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How to prompt your memory to Google Photos



Memory is a deceptive thing. Some of us are good at attaching names to faces, while others (and here I raise my hand) always have trouble remembering names, especially when you meet someone outside of context. For example, think of shame when someone you know from work suddenly shows up at a friend's party, and you spend the next time trying to remember their name.

As a result, I'm always looking for a way to make a name with a face. While some mobile apps claim to be able to help with that, I have not found any decent for my Android phone. (The only app that really worked for me, Evernote Hello, was killed in 201

5.) However, there's an app that will help keep the memory of a broken: Google Photos.

Google app photo collection automatically collects your photos together in different categories – including a so-called Person. The People page offers a representative image for each person that appears in your collection; pick one, and you'll see all the pictures that person's featured.

What's more useful on the People page is that each of the page images can be tagged with a name. So if you see someone at a party and you do not remember their name, you can see a corner, pick up your phone, go to the People People page, and swipe down until you see you have their picture – and their name.

But that will not work unless you first label the individuals in your collection. It's easy, though it can take a while, depending on how many people have appeared in your photos.

  • From the main Google Photos page, click on the search box above.
  • If you have a reasonable number of pictures with people of them, you should see a horizontal strip with small pictures. Click on the arrow to the right of the strip.

  Google Images

  • This brings you to the People page. You'll find sets of square images that show different individuals. This is because Google Photos combines what it believes to be pictures of the same person and selects a representative image.
  • Choose the person you want to know. You will see all the pictures that are determined by Photos that contain that person. Find a link titled "Add a name" to that page (at the top left of the web version; in the top center of the mobile app).

  Google Images

  • Select the link and start typing. Your contact list is coming, allowing you to choose the person's name if your list is in your list. Otherwise, you can just type in the name.
  • Now, every time you return to the People page, the human face will be labeled by their name.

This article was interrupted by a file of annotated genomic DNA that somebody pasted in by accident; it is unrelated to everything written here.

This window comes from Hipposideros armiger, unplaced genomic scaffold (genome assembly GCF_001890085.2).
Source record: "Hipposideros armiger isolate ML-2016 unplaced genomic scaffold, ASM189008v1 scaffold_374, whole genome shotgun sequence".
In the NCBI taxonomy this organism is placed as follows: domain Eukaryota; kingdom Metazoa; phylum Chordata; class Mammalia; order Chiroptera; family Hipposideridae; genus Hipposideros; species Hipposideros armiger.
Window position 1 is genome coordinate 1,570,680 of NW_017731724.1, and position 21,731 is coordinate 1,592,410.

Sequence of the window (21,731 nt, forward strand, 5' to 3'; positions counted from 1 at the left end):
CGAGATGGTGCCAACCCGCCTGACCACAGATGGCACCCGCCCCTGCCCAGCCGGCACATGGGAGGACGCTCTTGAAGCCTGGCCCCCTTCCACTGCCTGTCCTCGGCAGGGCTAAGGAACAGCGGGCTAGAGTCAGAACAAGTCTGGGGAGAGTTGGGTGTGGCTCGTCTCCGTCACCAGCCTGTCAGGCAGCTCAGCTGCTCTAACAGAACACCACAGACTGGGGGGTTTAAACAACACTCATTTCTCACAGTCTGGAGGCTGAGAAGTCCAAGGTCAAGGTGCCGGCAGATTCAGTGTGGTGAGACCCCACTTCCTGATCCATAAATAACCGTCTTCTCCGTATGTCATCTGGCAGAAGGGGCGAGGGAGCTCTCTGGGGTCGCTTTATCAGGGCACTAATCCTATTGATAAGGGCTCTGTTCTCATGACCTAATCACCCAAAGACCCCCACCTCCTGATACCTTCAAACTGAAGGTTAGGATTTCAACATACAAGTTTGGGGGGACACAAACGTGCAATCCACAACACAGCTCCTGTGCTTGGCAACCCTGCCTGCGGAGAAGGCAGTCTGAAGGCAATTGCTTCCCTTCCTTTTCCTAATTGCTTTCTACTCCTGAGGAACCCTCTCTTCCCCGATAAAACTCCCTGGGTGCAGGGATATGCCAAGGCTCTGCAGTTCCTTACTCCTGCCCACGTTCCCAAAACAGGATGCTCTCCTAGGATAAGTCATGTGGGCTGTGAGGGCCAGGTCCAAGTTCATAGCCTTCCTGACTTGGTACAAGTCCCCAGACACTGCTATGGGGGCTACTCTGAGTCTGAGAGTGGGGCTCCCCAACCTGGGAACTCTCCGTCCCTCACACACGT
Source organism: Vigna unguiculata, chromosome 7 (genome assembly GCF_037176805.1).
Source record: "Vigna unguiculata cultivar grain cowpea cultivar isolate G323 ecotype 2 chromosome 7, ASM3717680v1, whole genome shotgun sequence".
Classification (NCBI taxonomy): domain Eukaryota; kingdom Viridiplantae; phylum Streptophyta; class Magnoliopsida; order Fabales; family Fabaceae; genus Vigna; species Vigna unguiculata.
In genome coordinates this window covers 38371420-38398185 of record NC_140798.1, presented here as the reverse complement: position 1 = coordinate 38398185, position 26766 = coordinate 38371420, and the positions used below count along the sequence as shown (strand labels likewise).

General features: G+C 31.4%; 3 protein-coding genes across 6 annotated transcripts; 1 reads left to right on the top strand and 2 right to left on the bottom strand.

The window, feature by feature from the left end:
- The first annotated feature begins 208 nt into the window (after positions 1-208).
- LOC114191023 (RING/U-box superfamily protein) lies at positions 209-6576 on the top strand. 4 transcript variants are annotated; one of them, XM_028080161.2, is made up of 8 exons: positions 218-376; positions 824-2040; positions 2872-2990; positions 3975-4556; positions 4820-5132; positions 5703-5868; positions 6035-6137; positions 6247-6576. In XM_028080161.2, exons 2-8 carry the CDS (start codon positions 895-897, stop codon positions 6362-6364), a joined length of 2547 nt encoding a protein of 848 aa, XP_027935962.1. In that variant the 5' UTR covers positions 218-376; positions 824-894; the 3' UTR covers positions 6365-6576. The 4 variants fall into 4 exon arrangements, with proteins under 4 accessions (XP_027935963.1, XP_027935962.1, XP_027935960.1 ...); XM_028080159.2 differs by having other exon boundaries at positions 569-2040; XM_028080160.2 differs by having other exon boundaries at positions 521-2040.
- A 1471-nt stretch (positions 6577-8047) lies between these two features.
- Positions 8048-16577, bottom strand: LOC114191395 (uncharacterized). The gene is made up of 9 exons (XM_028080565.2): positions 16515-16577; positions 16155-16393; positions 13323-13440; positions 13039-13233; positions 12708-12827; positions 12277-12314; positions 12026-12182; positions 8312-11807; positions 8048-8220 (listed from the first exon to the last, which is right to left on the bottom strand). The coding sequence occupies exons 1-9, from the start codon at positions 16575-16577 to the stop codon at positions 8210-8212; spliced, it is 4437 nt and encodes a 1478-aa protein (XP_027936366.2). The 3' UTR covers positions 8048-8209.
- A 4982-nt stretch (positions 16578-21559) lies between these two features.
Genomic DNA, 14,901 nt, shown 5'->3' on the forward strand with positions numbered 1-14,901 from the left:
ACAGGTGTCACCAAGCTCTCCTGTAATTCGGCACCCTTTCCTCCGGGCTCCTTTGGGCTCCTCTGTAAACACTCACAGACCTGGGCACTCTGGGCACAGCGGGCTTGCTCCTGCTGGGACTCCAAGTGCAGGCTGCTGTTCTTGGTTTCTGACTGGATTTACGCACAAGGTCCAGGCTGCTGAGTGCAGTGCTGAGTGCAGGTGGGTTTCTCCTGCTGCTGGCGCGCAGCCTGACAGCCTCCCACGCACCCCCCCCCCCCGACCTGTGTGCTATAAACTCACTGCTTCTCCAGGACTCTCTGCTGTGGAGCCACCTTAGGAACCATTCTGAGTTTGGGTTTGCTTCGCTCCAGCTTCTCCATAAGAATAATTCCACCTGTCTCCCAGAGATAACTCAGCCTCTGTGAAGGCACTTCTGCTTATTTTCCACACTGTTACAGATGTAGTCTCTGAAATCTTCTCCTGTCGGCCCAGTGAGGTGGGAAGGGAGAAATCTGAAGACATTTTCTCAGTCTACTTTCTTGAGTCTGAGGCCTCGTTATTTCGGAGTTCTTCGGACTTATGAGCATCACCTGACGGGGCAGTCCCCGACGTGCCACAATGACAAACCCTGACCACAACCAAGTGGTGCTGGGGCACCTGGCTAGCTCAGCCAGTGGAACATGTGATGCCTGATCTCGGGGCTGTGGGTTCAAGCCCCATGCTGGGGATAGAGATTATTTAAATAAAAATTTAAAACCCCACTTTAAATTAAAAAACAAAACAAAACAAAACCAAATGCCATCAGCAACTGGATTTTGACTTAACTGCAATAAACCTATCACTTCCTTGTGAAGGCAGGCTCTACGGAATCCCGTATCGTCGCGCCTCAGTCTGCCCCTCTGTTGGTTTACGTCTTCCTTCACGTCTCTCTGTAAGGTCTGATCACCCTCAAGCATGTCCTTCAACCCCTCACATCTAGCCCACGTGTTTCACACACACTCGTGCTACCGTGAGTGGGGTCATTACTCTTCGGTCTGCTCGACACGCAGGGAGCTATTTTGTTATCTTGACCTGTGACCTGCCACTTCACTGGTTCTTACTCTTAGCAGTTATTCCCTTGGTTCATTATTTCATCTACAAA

Of course, sometimes Images are mistaken. In that case, you can remove a photo from a person's page.

  • On the individual page, hover the cursor over the image you want to remove. You will see a check box in the upper left corner of the picture; you choose.
  • When you're done with selecting photos, click on the three dots in the upper right corner.
  • Select "Remove picture."

You can also remove anyone you are not interested in seeing everyone – say, an ex that brings bad memories – from the People page as a whole.

  • In both web and mobile versions, click the three dots in the upper right corner of the People page.
  • Select "Show and hide faces" (web) or "Hide and show people" (mobile).

  Google Photos

  • Choose any of the people you want to drop from the People page. An icon of an eye lined with it appears above the image, and when you return to the People page, that person is not present.
  • Do you want to come back? Return to that page and select the person. The icon will disappear, and the person will return to your People page.

Unfortunately, Google Photos is missing out on some features that will be easy to use. For example, you can not really add any pictures to someone's People page – you need to hope that Photos AI will recognize and add all of your photos to that person. (Something can be very frustrating.) Keep an eye out for an extra link that sometimes appears on an individual page labeled "Same or someone else?" In that case, you can tell Pictures yes (or not), which is really a picture of a particular person.


  Google Images


  Google Images

Again, identifying and tagging a whole slew of friends and partners will take time (especially if you need to view their names) . And since it's Google, it's a safe option to say that it will eventually change the app's functionality (for better or worse), or sink in its entirety. I know some people spend time fixing and IDing their photos in the popular Picasa image app to have owners Google pulls the rugs from under them in 2016.

But if you have problems remembering names and desperate for anything that might help, give Photos a try.

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